Although this was rejected by the Outer House of the Court of Session in May 2013 the Inner House, which is Scotland's highest civil court, referred the case to the Court of Justice of the European Union (CJEU) on appeal after finding that it "raised questions of European law".
The Scottish government has prepared for the introduction of a minimum preferred price per unit of 50 pence ($0.66) per unit, meaning that four 440 ml cans of five percent strength lager would cost at least 4.40 pounds, a 12 percent alcohol bottle of wine would cost at least 4.50 pounds, and a 70 cls bottle of whisky could not be sold for less than 14 pounds.
Members of the Scottish Parliament passed the legislation fie years ago but it has not been brought in due to the legal challenge.
"While most people enjoy alcohol responsibly and in moderation, we believe MUP is a responsible and proportionate measure that will effectively target widespread access to alcohol that is very cheap, relative to its strength".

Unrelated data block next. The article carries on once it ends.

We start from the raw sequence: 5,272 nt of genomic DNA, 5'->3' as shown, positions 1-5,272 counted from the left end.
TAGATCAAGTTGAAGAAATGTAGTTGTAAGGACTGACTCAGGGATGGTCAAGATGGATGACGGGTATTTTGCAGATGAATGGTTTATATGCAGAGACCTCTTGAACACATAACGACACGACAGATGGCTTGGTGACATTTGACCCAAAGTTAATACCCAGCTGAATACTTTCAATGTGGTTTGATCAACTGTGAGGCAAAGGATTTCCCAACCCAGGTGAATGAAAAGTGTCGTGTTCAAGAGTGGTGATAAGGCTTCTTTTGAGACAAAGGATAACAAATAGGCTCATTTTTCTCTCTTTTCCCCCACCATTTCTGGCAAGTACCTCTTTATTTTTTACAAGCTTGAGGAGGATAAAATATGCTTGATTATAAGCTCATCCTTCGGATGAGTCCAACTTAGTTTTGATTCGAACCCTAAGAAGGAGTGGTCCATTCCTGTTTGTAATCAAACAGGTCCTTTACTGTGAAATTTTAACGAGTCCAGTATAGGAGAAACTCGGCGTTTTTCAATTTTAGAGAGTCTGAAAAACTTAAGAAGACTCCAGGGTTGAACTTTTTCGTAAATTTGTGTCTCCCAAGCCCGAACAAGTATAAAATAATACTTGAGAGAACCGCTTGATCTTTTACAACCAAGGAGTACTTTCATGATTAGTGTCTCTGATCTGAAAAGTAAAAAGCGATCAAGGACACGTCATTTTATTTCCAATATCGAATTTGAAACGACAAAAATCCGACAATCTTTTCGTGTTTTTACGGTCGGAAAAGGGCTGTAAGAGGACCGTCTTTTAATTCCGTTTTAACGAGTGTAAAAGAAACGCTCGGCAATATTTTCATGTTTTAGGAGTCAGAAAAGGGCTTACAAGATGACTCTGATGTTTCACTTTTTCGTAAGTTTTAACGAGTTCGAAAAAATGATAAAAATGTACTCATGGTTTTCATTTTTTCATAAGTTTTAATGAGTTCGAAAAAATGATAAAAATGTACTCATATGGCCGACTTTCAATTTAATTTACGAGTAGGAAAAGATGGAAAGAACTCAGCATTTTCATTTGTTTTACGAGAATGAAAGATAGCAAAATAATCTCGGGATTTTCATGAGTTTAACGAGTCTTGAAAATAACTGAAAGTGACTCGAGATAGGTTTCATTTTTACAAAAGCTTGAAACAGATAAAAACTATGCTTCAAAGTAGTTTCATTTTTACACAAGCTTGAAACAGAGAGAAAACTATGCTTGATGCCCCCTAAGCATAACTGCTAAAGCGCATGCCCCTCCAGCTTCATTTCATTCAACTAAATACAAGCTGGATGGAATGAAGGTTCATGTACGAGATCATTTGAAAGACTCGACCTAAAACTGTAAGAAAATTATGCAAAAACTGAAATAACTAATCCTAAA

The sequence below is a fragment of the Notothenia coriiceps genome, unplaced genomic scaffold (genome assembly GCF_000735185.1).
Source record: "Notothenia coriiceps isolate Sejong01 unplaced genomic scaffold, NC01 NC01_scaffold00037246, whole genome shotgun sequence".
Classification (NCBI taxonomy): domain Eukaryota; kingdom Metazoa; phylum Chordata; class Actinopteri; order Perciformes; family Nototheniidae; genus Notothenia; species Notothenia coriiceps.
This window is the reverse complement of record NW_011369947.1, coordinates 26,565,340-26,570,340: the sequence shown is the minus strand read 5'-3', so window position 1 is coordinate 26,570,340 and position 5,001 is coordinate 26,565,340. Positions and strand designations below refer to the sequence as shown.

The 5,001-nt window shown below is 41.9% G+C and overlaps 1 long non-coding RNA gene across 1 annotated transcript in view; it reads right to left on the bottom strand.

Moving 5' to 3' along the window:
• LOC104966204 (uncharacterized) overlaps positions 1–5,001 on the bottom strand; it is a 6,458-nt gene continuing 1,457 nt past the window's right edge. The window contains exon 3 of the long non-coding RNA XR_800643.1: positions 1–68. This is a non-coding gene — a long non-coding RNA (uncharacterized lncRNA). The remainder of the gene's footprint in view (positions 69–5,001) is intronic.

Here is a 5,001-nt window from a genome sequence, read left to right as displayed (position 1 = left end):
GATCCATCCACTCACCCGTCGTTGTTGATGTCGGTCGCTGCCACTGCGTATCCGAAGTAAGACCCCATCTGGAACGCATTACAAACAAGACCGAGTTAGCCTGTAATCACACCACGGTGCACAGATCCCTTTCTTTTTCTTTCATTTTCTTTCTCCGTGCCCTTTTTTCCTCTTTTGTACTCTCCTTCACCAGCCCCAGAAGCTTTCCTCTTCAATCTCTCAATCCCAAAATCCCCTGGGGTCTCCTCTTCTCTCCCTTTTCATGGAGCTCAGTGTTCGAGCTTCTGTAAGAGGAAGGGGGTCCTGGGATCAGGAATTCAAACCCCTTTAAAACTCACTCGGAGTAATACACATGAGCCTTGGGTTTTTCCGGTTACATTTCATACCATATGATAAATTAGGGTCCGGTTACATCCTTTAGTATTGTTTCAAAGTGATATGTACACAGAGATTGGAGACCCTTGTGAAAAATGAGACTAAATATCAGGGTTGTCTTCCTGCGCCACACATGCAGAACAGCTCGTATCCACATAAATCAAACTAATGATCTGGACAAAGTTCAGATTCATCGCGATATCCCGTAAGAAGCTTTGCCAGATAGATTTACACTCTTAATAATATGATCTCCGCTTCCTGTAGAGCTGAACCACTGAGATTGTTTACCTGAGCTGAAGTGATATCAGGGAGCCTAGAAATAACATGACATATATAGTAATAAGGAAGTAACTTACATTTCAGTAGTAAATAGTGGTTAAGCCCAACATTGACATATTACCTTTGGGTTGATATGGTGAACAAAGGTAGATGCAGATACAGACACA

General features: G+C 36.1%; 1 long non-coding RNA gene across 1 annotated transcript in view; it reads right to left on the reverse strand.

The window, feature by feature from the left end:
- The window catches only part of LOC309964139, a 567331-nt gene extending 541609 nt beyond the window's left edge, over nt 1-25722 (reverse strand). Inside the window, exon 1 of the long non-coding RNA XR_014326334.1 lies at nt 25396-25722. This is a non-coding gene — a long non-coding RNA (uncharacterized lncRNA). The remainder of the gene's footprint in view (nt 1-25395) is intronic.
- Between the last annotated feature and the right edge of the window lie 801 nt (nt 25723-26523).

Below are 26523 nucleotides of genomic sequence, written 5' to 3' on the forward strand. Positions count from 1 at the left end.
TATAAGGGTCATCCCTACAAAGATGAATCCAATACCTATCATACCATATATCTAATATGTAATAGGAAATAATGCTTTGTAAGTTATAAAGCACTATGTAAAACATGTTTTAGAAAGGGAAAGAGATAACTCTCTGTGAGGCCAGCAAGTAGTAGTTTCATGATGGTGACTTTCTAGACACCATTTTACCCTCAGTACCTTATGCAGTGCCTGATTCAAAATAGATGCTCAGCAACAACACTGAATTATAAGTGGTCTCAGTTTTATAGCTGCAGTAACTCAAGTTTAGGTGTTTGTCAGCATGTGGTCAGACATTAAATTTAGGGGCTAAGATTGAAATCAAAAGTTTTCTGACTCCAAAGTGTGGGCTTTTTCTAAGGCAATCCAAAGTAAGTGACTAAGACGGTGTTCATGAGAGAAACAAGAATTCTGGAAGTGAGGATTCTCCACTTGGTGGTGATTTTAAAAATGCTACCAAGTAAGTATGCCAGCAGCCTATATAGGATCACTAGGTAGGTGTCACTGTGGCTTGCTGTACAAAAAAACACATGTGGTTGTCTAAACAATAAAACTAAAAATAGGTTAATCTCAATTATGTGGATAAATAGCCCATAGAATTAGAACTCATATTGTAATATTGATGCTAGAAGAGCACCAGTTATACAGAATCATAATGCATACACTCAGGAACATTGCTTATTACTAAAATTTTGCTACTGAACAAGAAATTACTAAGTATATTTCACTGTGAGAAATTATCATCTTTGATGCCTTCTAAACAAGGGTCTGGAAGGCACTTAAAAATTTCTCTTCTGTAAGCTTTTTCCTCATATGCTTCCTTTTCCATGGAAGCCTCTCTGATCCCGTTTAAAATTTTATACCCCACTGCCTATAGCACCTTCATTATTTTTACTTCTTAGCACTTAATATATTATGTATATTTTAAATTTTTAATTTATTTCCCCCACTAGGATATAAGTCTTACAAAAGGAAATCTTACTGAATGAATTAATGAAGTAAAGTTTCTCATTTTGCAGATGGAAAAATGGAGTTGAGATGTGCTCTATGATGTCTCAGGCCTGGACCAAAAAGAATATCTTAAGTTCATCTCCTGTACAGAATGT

Alcohol misuse results in about 670 hospital admissions and 24 deaths a week - with the Scottish Government saying death rates are nearly 1.5 times higher now than they were in the early 1980s.
Scotland's First Minister Nicola Sturgeon said she was "absolutely delighted" at the decision but critics tore into it saying it will hit poor families hardest.
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How much will booze cost under the policy?
The measure is created to tackle alcohol misuse in Scotland, and its health-related and social consequences, and aims to target cheap cider and spirits in particular. By targeting the correlation between harmful drinking levels and strong, cheap alcohol, MUP will help reduce irresponsible alcohol consumption and moderate the relationship some of our society has with alcohol.
Ferhan Ashiq, owner of Day-Today in East Lothian, said he expects minimum pricing to have a minimal impact, stating: "If anything, the law will give independents a helping hand by prohibiting multiples from undercutting us with low prices and special offers".
But Scotland will be the first nation to introduce minimum unit pricing.
However, she also said that the trade association would now be looking to the Scottish and UK Governments to support the industry against the "negative effects" of the legislation.
"We will now look to the Scottish and UK Governments to support the industry against the negative effects of trade barriers being raised in overseas markets that discriminate against Scotch whisky as a outcome of minimum pricing, and to argue for fair competition on our behalf".